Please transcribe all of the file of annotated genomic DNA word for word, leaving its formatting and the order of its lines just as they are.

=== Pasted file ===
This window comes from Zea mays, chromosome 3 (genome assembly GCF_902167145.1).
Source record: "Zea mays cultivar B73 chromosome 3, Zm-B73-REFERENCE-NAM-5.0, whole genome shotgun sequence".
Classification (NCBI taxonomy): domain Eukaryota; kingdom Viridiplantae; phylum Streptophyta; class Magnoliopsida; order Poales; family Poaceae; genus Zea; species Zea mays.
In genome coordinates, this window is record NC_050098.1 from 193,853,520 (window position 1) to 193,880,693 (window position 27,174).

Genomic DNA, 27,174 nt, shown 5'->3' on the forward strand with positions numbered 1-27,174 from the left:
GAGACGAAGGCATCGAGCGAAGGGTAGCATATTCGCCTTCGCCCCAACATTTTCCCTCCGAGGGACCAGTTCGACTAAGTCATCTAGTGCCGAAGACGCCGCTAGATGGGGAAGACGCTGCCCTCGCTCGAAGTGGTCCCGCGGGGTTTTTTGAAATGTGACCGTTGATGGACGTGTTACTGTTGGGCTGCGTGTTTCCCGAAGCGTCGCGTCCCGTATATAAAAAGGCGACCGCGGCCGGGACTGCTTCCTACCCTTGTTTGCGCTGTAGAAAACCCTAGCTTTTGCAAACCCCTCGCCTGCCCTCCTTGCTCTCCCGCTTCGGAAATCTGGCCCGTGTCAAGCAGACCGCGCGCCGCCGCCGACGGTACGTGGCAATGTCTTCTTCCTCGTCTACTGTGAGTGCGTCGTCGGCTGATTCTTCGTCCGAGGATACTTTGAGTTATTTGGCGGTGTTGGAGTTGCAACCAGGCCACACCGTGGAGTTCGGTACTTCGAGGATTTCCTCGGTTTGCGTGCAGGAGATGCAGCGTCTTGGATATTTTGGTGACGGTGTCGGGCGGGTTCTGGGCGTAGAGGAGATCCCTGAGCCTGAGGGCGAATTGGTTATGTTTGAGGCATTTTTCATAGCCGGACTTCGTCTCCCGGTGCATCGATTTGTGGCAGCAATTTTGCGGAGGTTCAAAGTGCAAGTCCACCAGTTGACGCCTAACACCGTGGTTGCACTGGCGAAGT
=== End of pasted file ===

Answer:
This window comes from Zea mays, chromosome 3 (genome assembly GCF_902167145.1).
Source record: "Zea mays cultivar B73 chromosome 3, Zm-B73-REFERENCE-NAM-5.0, whole genome shotgun sequence".
Classification (NCBI taxonomy): domain Eukaryota; kingdom Viridiplantae; phylum Streptophyta; class Magnoliopsida; order Poales; family Poaceae; genus Zea; species Zea mays.
In genome coordinates, this window is record NC_050098.1 from 193,853,520 (window position 1) to 193,880,693 (window position 27,174).

Genomic DNA, 27,174 nt, shown 5'->3' on the forward strand with positions numbered 1-27,174 from the left:
GAGACGAAGGCATCGAGCGAAGGGTAGCATATTCGCCTTCGCCCCAACATTTTCCCTCCGAGGGACCAGTTCGACTAAGTCATCTAGTGCCGAAGACGCCGCTAGATGGGGAAGACGCTGCCCTCGCTCGAAGTGGTCCCGCGGGGTTTTTTGAAATGTGACCGTTGATGGACGTGTTACTGTTGGGCTGCGTGTTTCCCGAAGCGTCGCGTCCCGTATATAAAAAGGCGACCGCGGCCGGGACTGCTTCCTACCCTTGTTTGCGCTGTAGAAAACCCTAGCTTTTGCAAACCCCTCGCCTGCCCTCCTTGCTCTCCCGCTTCGGAAATCTGGCCCGTGTCAAGCAGACCGCGCGCCGCCGCCGACGGTACGTGGCAATGTCTTCTTCCTCGTCTACTGTGAGTGCGTCGTCGGCTGATTCTTCGTCCGAGGATACTTTGAGTTATTTGGCGGTGTTGGAGTTGCAACCAGGCCACACCGTGGAGTTCGGTACTTCGAGGATTTCCTCGGTTTGCGTGCAGGAGATGCAGCGTCTTGGATATTTTGGTGACGGTGTCGGGCGGGTTCTGGGCGTAGAGGAGATCCCTGAGCCTGAGGGCGAATTGGTTATGTTTGAGGCATTTTTCATAGCCGGACTTCGTCTCCCGGTGCATCGATTTGTGGCAGCAATTTTGCGGAGGTTCAAAGTGCAAGTCCACCAGTTGACGCCTAACACCGTGGTTGCACTGGCGAAGT